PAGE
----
Author Jeffrey Kluger discusses his new book Apollo 8: The Thrilling Story of the First Mission to the Moon with space historian Amy Teitel at the Buena Vista Branch of the Burbank Public Library on Wednesday, May 24, at 7:00 p.m.
“As the years have gone by, and as the history of man in space has been recalled, Apollo 8 is coming to be recognized as a defining moment for man in space,” commented Librarian Hubert Kozak, who put together the program for the Burbank Public Library.
“It was the first time humans left the orbit of earth and ventured into deep space, the first time men left the gravitational pull of the earth and found themselves pulled by the gravity of another celestial body. It was the first time humans saw with their own eyes the other side of the moon.”
The astronauts on the mission, Frank Borman, Jim Lovell and William Anders, put the Apollo 8 Command Service Module into orbit around the moon and studied and took photographs of the surface for potential landing sites for a future mission.
A photo taken by Anders from the other side of the moon, Earthrise,” became one of the iconic photos of the 20th century.
“Apollo 8 was an improvised mission, one that was moved up in NASA’s schedule of Apollo flights in its quest to land a man on the moon,” added Kozak. “Kluger explains how this was prompted by the space race with the Russians, a part of the U.S. Russian rivalry in the Cold War.”
“The mission was riskier and more daring than we knew at the time. When the Apollo 8 mission to the moon was planned, no crew had flown in the Apollo space capsule. The year before, three astronauts, Gus Grissom, Ed White and Roger Chaffee, had been killed in a fire in the Apollo capsule during ground tests.”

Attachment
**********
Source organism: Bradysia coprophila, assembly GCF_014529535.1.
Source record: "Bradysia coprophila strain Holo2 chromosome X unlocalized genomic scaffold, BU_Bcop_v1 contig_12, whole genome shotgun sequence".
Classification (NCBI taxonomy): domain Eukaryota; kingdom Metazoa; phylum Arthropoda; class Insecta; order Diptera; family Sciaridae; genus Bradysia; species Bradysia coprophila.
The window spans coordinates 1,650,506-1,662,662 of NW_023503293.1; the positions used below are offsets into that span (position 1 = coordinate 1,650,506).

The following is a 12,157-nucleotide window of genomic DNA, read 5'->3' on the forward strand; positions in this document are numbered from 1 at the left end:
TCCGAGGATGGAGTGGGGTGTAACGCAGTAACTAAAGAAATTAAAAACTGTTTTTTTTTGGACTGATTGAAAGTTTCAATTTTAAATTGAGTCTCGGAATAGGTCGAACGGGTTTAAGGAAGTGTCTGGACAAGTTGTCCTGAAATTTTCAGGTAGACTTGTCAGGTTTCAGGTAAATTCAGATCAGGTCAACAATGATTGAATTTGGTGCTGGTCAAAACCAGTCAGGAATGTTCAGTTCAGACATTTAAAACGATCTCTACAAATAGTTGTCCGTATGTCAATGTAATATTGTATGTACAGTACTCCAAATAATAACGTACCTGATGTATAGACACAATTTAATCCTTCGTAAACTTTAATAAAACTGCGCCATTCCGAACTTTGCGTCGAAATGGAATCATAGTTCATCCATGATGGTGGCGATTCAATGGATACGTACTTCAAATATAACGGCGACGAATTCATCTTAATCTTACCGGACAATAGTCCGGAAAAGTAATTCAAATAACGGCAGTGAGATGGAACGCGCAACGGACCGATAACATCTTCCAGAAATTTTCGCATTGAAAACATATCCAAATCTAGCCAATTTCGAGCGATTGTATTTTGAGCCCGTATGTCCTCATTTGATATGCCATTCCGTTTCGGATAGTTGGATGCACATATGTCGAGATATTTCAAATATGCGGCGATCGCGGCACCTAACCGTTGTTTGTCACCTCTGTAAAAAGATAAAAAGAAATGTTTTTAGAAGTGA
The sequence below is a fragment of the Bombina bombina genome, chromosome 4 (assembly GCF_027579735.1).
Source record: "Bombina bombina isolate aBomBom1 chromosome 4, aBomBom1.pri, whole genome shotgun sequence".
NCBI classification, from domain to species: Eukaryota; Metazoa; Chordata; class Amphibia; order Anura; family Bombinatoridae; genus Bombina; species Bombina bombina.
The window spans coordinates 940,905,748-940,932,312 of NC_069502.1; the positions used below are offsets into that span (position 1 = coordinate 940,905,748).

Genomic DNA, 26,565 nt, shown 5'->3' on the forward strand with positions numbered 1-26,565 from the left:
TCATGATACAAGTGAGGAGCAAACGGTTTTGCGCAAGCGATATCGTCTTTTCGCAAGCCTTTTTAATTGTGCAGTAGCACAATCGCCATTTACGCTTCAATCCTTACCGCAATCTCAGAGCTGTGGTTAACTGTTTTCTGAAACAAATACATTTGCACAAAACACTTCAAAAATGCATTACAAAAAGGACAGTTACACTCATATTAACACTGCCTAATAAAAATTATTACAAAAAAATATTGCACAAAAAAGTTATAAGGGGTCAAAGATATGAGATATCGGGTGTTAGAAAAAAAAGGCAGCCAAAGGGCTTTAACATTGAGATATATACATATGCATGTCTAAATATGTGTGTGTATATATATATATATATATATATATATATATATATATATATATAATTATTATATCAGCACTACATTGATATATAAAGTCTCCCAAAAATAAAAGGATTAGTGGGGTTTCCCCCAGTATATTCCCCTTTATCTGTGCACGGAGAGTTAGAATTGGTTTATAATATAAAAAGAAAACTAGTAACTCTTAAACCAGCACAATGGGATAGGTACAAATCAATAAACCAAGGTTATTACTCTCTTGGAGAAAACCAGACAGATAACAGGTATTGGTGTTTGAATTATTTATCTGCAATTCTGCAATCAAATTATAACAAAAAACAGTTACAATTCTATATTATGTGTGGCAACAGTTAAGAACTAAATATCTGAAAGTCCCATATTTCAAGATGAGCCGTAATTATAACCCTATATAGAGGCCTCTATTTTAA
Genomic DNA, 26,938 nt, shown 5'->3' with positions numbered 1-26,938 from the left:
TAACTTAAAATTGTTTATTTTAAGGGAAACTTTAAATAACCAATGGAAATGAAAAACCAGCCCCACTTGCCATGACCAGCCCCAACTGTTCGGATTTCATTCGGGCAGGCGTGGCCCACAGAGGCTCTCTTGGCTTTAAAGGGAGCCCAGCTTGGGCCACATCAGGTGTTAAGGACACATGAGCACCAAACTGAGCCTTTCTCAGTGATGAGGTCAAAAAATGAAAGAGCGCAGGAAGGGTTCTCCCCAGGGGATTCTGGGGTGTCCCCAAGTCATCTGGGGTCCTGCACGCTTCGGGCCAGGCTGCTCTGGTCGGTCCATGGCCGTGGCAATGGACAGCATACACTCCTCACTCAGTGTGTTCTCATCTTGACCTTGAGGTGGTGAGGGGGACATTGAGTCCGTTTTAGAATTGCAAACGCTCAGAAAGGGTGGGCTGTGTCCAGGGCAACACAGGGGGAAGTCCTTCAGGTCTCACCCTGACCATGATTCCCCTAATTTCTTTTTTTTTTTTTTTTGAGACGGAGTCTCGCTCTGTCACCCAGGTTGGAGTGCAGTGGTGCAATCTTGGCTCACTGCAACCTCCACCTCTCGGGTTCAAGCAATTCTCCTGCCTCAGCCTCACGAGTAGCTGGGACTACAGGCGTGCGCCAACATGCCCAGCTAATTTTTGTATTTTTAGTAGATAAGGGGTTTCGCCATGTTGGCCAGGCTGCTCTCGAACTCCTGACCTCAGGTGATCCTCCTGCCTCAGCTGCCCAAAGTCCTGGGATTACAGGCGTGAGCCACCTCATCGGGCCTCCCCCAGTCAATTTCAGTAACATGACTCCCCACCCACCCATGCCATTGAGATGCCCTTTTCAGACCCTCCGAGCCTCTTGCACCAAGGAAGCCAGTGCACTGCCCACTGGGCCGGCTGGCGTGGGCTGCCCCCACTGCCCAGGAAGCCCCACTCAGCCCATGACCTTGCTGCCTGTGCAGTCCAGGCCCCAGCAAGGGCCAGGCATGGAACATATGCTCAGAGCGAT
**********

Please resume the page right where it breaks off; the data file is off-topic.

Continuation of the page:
“The Saturn V rocket that would lift the astronauts into space had never put men into space before, and its last unmanned test had been unsatisfactory and engineering adjustments had to be made.”
Kluger interviewed Borman, Lovell and Anders, along with their families, for the book and tells a story that is dramatic, occasionally dark and often humorous.
“This is an inspirational story,” Kozak also said. “The Apollo 8 mission came at another time of deep division in our country, at the close of 1968, a very troubled year in our history with the war in Vietnam, deep racial divisions and widespread political unrest and the assassinations of Martin Luther King and Robert Kennedy.”
“And yet on Christmas eve in late December, the nation was focused on a national triumph, and the largest worldwide audience in television history tuned in to watch men talk to them from the moon and recite the moving opening passages from the Book of Genesis.”
The Apollo 8 program is the first in the Summer Reading Club series for adults, but everyone is welcome to attend the free event. Books will be available for purchase and Kluger will sign books for interested patrons.
A senior writer at Time magazine, Kluger also co-wrote Lost Moon with astronaut Lovell, which Ron Howard made into the film Apollo 13, about man’s first landing on the moon.